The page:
Cake
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    • I just saw news about a new experimental web and Android app called Keen, developed as part of Google's Area120 workshop:

      The idea behind the app is to support content curation along the lines of Pinterest with Google search and machine learning to provide the best results. Basically, you start by defining a topic or interest that you want to learn more about (the app suggests phrases such as “Go backpacking in Porcini” or “Start a small truffle business”), then narrow down that interest by adding a few Google searches to get you started.

      From the list of articles suggested, you can save those you want to read as "gems", which supposedly leads to better results in the future. You can also add own links or text notes, and organize all your gems into sections.

      Last but not least, it is also possible to invite collaborators to your collection, or even make it fully public.

      There's some overlap with Cake's modus operandi, but I don't see Keen as a competitor that takes away from stuff happening here, more like something that could actually support Cake (and be supported by Cake), because Keen currently doesn't offer a way to have conversations. I added an appropriate Cake topic to a collection I started, and was immediately suggested further conversations from that topic. Think about what this could do for Cake if some of you started public collections that - among other things, of course - contained links to Cake conversations.

      (Hint: the blog post contains a way to contact the team to suggest a public collection you created.)

      Caveat: as is always the case with Google, and especially with their experimental products, all of this might cease to exist at any point in the future. Still no reason to not at least give it a try.

    • Thanks for the pointer! I love apps like this. I already use Pocket and Nuzzel a lot, so this should be interesting.

    • Caveat: as is always the case with Google, and especially with their experimental products, all of this might cease to exist at any point in the future. Still no reason to not at least give it a try.

    • I added an appropriate Cake topic to a collection I started, and was immediately suggested further conversations from that topic. Think about what this could do for Cake if some of you started public collections that - among other things, of course - contained links to Cake conversations.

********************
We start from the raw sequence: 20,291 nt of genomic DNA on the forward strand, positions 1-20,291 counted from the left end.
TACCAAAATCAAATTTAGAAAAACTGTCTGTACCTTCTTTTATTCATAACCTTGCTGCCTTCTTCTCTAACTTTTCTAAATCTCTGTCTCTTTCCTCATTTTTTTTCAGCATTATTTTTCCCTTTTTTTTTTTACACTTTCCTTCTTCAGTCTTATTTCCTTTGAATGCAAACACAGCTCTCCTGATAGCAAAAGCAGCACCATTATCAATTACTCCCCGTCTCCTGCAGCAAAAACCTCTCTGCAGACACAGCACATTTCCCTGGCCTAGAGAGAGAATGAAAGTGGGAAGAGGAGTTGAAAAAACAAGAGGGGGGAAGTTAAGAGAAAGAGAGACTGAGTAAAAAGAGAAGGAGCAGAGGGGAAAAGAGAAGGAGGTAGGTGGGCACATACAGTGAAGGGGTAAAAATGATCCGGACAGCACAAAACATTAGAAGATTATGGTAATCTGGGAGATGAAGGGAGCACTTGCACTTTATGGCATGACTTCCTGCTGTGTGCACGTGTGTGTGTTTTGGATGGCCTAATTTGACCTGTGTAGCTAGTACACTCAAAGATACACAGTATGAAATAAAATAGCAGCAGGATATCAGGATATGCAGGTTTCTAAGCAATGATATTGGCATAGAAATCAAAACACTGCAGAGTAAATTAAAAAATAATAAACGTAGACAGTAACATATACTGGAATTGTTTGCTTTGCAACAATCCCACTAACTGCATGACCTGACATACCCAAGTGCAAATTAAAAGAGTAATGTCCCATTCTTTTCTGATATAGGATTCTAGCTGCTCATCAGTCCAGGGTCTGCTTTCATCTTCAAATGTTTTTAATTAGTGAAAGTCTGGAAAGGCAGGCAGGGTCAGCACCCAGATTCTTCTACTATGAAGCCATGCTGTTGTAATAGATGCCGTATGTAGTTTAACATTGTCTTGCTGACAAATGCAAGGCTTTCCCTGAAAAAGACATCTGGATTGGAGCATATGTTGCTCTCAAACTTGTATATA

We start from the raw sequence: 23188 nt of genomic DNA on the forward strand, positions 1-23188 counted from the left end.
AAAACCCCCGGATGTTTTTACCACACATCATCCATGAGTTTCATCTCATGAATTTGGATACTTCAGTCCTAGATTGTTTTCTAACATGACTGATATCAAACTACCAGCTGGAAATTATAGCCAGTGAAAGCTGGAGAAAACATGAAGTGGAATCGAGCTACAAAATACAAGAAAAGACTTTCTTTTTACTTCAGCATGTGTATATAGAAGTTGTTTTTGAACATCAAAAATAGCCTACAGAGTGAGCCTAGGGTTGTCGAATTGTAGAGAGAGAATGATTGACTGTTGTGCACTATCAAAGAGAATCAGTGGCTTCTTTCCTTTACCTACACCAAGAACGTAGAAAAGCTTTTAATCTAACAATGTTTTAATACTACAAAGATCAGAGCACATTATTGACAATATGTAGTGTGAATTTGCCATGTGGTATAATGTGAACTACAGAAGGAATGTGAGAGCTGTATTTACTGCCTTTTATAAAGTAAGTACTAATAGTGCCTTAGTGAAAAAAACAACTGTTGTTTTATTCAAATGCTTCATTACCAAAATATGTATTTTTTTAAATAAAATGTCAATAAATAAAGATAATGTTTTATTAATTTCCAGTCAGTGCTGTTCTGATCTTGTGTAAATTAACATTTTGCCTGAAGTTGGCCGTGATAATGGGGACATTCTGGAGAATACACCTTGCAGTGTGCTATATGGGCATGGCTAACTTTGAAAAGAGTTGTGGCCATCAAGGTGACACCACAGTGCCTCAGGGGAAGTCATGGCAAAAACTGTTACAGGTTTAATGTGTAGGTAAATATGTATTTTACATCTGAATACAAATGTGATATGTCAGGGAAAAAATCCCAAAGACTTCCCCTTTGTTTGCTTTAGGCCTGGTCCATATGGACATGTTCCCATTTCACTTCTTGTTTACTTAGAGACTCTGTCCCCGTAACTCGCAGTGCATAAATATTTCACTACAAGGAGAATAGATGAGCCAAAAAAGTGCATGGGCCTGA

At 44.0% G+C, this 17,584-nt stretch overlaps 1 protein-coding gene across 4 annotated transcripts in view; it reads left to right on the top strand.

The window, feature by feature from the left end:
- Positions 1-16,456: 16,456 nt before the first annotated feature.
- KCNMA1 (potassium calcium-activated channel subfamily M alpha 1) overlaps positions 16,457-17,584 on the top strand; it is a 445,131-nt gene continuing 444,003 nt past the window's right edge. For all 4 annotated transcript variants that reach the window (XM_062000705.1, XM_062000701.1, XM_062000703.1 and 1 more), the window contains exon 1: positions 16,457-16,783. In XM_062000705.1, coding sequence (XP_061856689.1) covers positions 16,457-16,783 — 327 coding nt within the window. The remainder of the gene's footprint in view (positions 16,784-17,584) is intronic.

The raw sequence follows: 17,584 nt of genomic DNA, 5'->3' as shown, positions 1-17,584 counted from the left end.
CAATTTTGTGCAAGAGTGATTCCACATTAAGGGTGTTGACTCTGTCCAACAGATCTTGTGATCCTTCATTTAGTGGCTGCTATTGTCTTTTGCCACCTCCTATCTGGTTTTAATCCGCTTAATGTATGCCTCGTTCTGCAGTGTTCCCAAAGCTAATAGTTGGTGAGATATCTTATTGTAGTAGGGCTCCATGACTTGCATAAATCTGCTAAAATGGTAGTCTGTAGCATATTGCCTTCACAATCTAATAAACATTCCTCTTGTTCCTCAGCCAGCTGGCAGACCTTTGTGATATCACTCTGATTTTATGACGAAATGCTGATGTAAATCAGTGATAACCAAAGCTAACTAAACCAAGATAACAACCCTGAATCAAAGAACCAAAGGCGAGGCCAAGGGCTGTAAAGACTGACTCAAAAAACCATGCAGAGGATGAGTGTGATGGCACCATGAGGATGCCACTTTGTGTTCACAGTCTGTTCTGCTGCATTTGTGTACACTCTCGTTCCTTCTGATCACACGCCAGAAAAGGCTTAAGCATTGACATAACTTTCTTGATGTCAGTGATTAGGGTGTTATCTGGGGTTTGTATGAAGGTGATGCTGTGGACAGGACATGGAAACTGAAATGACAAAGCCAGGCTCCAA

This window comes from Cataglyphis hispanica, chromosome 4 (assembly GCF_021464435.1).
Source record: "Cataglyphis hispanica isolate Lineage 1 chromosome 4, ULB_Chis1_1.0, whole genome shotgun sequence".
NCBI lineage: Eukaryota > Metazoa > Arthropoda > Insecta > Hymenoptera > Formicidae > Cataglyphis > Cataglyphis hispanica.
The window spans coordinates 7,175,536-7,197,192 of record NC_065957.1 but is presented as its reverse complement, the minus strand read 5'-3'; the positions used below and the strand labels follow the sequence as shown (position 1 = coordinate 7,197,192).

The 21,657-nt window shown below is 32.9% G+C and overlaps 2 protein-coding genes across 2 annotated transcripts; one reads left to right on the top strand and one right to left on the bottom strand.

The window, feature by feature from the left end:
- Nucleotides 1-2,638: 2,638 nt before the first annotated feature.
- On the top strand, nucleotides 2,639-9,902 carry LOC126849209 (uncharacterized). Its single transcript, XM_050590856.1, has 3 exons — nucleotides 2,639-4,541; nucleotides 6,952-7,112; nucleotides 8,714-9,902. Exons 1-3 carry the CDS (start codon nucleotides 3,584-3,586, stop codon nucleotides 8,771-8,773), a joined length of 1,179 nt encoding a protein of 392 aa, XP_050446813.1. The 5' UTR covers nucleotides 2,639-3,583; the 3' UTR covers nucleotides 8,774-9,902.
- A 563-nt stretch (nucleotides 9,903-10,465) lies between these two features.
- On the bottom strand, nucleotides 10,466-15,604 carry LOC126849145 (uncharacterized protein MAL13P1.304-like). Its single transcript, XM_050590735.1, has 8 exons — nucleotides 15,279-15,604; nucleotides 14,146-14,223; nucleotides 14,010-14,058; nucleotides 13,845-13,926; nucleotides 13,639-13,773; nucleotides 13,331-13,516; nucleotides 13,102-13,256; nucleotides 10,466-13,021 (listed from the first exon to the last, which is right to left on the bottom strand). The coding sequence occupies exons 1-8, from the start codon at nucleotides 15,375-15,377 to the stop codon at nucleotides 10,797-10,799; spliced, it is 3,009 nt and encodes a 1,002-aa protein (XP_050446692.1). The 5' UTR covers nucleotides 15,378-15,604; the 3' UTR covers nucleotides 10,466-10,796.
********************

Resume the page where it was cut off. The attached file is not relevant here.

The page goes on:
Thank you for sharing this idea. There used to be a widget when Firefox browser came out that would allow you to share and upvote links based on your interests. I shared one of the best posts from my blog and it ended up bringing in a ton of traffic.

      Interestingly, there may be a “first mover advantage” to creating a public collection before this Google service becomes more popular.

    • I signed up and created a public Keen collection. The interface is incredibly clean design, pleasantly minimalist even. Adding links was simple and the reading suggestions offered, based on each link added, were quite good. If you save one of the suggested links, Keen provides new links based on it. I could see this as useful with research if you used it to quickly refine your search.

      The one annoying part was figuring out how to make a collection public—it took a few minutes of poking around to find that option—however, other than that it was a beautiful marriage between Dropbox and Google Search.

      For iphone users, it’s only available for the web so I added the web page to my home screen.

      FWIW, here’s my public collection: Cooking amazing food!

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      Further Reading

    • Interestingly, there may be a “first mover advantage” to creating a public collection before this Google service becomes more popular.

      This is true - all other things being equal, the first public collection about some topic will likely attract more visitors over time than later ones. At the same time, though, no one is "forced" to join an already existing collection, but can always just create their own.

      There is an Android app, but you're not missing much. It is basically just a small wrapper that opens the Keen web app in a web view.